# 5 Best Ways to Find the Number of Unique Integers in a Sorted List in Python

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π‘ Problem Formulation: You have a list of integers that is already sorted and you need to find out how many unique numbers are present in that list. For example, given the input list `[1, 2, 2, 3, 3, 3, 4]`, the desired output is `4` since there are four unique integers (1, 2, 3, and 4).

## Method 1: Using a for-loop

This method involves iterating over the sorted list and counting unique integers by comparing adjacent elements. The function specification would involve taking a list as input and returning an integer representing the count of unique numbers.

Here’s an example:

```def unique_count(sorted_list):
if not sorted_list:
return 0
count = 1
for i in range(1, len(sorted_list)):
if sorted_list[i] != sorted_list[i-1]:
count += 1
return count

print(unique_count([1, 2, 2, 3, 3, 3, 4]))```

Output: `4`

This code snippet first checks if the list is empty. If it isn’t, it initializes a counter at one (to account for the first unique element) and then continues to loop through the list, incrementing the counter whenever it finds a new unique element by comparing it with the previous one.

## Method 2: Using set()

The `set()` function in Python is a built-in function that can be used to create a set, which is a collection of distinct elements. By converting the sorted list into a set, we can simply count the number of items in that set to know the number of unique integers.

Here’s an example:

```def unique_count(sorted_list):
return len(set(sorted_list))

print(unique_count([1, 2, 2, 3, 3, 3, 4]))```

Output: `4`

This snippet converts the sorted list into a set, eliminating any duplicate values. The length of the resulting set is the number of unique integers since a set can only contain distinct values.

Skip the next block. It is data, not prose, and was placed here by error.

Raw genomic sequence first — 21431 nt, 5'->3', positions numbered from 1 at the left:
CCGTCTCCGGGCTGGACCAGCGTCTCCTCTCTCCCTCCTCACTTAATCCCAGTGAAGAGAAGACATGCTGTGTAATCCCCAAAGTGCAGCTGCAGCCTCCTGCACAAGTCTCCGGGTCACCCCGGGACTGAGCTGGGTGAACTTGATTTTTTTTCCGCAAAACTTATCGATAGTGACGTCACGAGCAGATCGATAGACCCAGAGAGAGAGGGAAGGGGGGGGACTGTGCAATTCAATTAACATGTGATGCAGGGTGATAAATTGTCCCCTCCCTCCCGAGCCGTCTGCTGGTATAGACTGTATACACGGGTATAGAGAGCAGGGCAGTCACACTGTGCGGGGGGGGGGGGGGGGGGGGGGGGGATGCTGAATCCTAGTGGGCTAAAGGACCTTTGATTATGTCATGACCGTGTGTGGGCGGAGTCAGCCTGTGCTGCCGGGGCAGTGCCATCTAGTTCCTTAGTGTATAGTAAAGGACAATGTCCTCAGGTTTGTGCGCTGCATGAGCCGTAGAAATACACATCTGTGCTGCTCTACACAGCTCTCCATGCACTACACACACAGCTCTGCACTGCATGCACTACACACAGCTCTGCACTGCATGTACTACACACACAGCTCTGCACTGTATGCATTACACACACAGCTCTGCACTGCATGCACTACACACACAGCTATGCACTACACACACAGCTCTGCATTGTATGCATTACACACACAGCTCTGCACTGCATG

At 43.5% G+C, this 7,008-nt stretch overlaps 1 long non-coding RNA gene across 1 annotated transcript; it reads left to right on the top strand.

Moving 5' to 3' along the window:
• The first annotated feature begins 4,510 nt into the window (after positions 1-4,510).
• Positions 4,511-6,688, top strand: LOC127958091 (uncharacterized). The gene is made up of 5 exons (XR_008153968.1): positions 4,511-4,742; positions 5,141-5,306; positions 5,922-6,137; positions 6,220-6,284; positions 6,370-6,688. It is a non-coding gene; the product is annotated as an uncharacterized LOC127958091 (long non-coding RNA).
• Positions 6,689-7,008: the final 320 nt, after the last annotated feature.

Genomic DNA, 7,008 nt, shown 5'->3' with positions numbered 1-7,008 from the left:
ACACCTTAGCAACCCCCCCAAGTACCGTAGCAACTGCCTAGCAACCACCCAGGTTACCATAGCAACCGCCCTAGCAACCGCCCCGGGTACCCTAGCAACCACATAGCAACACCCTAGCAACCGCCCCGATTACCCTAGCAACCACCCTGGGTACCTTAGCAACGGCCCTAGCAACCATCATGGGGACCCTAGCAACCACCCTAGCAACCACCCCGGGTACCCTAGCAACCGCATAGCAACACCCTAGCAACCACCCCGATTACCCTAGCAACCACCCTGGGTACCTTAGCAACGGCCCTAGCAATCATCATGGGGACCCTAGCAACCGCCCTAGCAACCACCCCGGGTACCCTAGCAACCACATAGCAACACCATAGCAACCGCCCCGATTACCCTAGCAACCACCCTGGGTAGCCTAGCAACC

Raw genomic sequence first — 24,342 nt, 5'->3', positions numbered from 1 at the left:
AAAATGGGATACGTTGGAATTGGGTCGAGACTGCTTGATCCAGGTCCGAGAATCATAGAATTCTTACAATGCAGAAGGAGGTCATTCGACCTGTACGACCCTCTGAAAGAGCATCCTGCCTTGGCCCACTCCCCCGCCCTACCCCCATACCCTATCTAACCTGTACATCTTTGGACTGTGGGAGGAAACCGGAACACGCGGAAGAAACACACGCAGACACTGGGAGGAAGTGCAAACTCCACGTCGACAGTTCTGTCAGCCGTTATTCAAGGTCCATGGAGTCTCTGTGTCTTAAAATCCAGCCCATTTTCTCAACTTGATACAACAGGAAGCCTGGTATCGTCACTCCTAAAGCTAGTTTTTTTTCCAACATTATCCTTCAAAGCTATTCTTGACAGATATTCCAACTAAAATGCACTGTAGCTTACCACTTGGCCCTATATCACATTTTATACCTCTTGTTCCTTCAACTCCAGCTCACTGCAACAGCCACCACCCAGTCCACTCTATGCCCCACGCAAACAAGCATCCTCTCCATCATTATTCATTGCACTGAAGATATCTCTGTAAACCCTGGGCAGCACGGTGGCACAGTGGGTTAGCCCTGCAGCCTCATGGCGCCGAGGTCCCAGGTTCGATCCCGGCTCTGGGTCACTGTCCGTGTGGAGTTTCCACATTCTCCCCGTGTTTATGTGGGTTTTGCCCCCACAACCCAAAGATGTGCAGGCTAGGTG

## Method 3: Using itertools.groupby()

The itertools.groupby() function is a useful tool from the itertools library that groups adjacent list items together. When used on a sorted list, each group will consist of identical elements, and the number of groups will give the number of unique elements.

Here’s an example:

```from itertools import groupby

def unique_count(sorted_list):
return sum(1 for _ in groupby(sorted_list))

print(unique_count([1, 2, 2, 3, 3, 3, 4]))```

Output: `4`

This function works by using groupby to group the sorted list by consecutive identical elements. It uses a generator expression to count the groups, which corresponds to the number of unique elements in the list.

## Method 4: Using numpy.unique()

For those working with numerical data in Python, numpy offers a convenient function called `numpy.unique()` which finds the unique elements of an array. When called with the ‘return_counts’ argument, it returns the unique values and the number of times each unique value appears in the array.

Here’s an example:

```import numpy as np

def unique_count(sorted_list):
uniques = np.unique(sorted_list)
return len(uniques)

print(unique_count([1, 2, 2, 3, 3, 3, 4]))```

Output: `4`

The numpy.unique() function is particularly fast and efficient, especially for large datasets. By simply taking the length of the array returned by numpy.unique(), we get the count of unique numbers in the original list.

## Bonus One-Liner Method 5: Using List Comprehension with slicing

A one-liner solution that combines list comprehension and slicing. It works by comparing each element with its successor and counts as unique if it’s different.

Here’s an example:

```sorted_list = [1, 2, 2, 3, 3, 3, 4]
unique_count = 1 + sum(1 for i in range(len(sorted_list) - 1) if sorted_list[i] != sorted_list[i + 1])
print(unique_count)```

Output: `4`

The one-liner uses list comprehension to iterate over the list indices, comparing each element with the next. It adds one for each unique instance it finds, and includes the first element in the list by starting the total at one.

## Summary/Discussion

• Method 1: For-loop. Strengths: Simple, no external libraries, works on any iterable. Weaknesses: Potentially slow for very large lists.
• Method 2: Using `set()`. Strengths: Very concise and easy to understand. Weaknesses: Additional memory used to create the set.
• Method 3: Using `itertools.groupby()`. Strengths: Part of the standard library, efficient for large lists. Weaknesses: slightly less intuitive than other methods.
• Method 4: Using `numpy.unique()`. Strengths: Extremely fast for array operations, great for numerical data. Weaknesses: Requires numpy, not part of the standard library.
• Method 5: One-liner with List Comprehension. Strengths: Compact syntax, no additional space required. Weaknesses: Might be less readable to beginners.